Max Homa looks poised to defend, a Presidents Cup forecast and Matt Kuchar resurfaces
Max Homa is, so far, defending his Fortinet Championship, and he looks to be having a great time doing so. The 2021 champion is back in Napa, laughing his way to a share of the 36-hole lead at 12 under, alongside Danny Willett.
Playing in a comfortable grouping with Cameron Champ and fellow Cal Bear Michael Kim, Homa and his pals were chumming it up and down the fairways Friday afternoon on Silverado’s North Course.
“I get along with Cameron really well, obviously get along with Michael really well,” Homa said. “It was one of those fun, fun groups, fun couple days. As much as it is competition in golf or whatever, it's nice in between shots to talk and laugh a little bit.
“I noticed that I've played quite well at times when I've been in groups where I get along really well with the guys or talk a lot with them.”
After a season-opening 65 on Thursday, Homa backed it up with a 67 on Friday. He started with a ho-hum par but then drained a 40-footer for birdie on the par-3 11th and it was on. Another birdie at the 12th put him at nine under for the tournament.
Homa reached the par-5 16th in two before burying a 15-foot eagle. It was a surgical opening nine for the four-time PGA Tour winner, who credits the state of his game—including the several tight wedges—to hard work with his coach, Mark Blackburn.
“Yeah, Mark changed my technique,” Homa said. “I didn't launch it low enough so it made my dispersion on accuracy a little bit off and it makes getting the number a bit harder, not as much spin when it goes that high, so change in technique. And that's just my favorite thing to practice now.”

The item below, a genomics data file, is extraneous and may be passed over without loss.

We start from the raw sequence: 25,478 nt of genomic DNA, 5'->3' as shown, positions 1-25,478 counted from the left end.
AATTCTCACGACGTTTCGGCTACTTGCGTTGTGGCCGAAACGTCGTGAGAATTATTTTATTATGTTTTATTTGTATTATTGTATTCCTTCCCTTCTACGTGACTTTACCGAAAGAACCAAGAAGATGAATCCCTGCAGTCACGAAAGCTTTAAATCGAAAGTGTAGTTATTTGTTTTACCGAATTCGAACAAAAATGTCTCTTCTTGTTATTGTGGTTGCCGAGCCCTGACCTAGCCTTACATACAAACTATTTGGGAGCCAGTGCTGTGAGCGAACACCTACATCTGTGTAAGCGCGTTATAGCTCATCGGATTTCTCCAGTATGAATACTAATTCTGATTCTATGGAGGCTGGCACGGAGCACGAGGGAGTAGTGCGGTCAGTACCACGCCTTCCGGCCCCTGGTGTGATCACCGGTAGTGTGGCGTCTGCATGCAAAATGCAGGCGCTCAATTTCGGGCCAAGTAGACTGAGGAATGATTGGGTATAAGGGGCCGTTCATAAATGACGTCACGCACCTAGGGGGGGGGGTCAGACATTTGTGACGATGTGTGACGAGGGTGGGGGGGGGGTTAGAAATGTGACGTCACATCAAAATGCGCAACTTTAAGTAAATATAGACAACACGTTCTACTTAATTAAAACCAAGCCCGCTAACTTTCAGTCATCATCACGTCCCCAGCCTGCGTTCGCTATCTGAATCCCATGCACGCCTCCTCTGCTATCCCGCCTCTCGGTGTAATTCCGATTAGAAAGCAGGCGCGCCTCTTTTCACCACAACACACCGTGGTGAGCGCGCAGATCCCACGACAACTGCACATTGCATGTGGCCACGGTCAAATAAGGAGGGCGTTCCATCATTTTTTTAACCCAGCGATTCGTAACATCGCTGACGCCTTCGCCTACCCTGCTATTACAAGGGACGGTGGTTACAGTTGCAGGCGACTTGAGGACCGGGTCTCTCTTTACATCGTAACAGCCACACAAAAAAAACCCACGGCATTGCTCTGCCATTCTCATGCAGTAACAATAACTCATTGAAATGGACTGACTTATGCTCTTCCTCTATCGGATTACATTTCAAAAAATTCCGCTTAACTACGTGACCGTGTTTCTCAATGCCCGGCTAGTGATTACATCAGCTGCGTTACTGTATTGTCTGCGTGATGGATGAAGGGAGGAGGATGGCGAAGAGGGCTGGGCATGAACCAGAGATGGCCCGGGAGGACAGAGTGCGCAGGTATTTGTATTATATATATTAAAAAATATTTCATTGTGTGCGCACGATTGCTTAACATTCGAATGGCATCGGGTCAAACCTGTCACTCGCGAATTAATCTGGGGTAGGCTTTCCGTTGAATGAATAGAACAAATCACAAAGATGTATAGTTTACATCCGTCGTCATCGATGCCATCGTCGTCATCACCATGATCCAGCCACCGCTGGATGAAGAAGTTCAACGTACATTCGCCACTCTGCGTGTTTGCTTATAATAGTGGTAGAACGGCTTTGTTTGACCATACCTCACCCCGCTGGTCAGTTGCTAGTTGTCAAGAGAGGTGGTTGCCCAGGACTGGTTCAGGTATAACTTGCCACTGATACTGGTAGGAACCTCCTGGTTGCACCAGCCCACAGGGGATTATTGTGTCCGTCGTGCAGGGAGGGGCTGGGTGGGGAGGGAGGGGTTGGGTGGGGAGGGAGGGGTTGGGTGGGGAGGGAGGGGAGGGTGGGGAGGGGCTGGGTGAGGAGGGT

A successful title defense is the goal, of course, but Homa isn’t doing anything out of the ordinary to force the issue. He’s familiar with the course, one that he’s said, on more than one occasion, fits his eye.
“I just go wherever my wife tells me," he said. "I guess I've kept that the same.”
There will be a bit of familiarity for Homa next week, as well. He’ll make his first Team USA appearance ias a pro in the Presidents Cup at Quail Hollow, the site of his first PGA Tour victory back in 2019. The familiarity is nice, sure, but with this form, he could probably play anywhere and feel comfortable.
A Presidents Cup tune up
The same probably cannot be said for the Internationals. Four players from the squad were in Napa for a tune up, but two of them will be heading to North Carolina a bit early as Corey Conners and Cam Davis both missed the two-under cut line. That’s not exactly an encouraging sign for captain Trevor Immelman and the International team, who already enter the match as massive underdogs against what Immelman called on the Thursday broadcast, “maybe the best American team ever assembled.”
Homa won’t be able to single handedly defeat the Internationals, but there’s a stark contrast between his form—as the lone Team USA member in this field—and that of the Internationals. Hideki Matsuyama and Taylor Pendrith made the cut, both at three under, nine off Homa’s lead.
He did close with this birdie, though, so that was pretty cool.
A Matt Kuchar resurgance?
The man who clinched the winning half-point for the U.S. in the last Presidents Cup is also lurking near the top of the leaderboard. A second straight 68 put Matt Kuchar in a tie for fifth at eight under, four behind Homa.
While many others have done their scoring on the back nine this week, Kuchar has owned the front side, gaining 2.65 and 2.98 strokes on the field on Thursday and Friday, respectively. He eagled the par-5 fifth Friday to put a cap on his scoring for the day.
“That's a really tricky driving hole. It sets up pretty well for the fade that I play. Able to find kind of almost the fairway,” Kuchar said. “It turned so hard to the right, I was just in the first cut. Even from a good drive in the middle of the fairway yesterday, I had to weave it through some trees and hugged the left side. Again, same kind of shot today, was able to weave it through some trees and just turned out beautifully. It came off good. It thankfully came through a little corridor of trees and then up on the green to about 12, 15 feet and always fun seeing eagle putts go in.”
Hitting the ball to 12 feet from 215 yards away is a decent way to gain strokes on the field, something Kuchar has been doing in approaching the greens better than all but two people in the field this week.
Kuchar hasn’t won since the 2019 Sony Open in Hawaii. A season-opening win would be a heck of the way to kick off his 2022-23 campaign.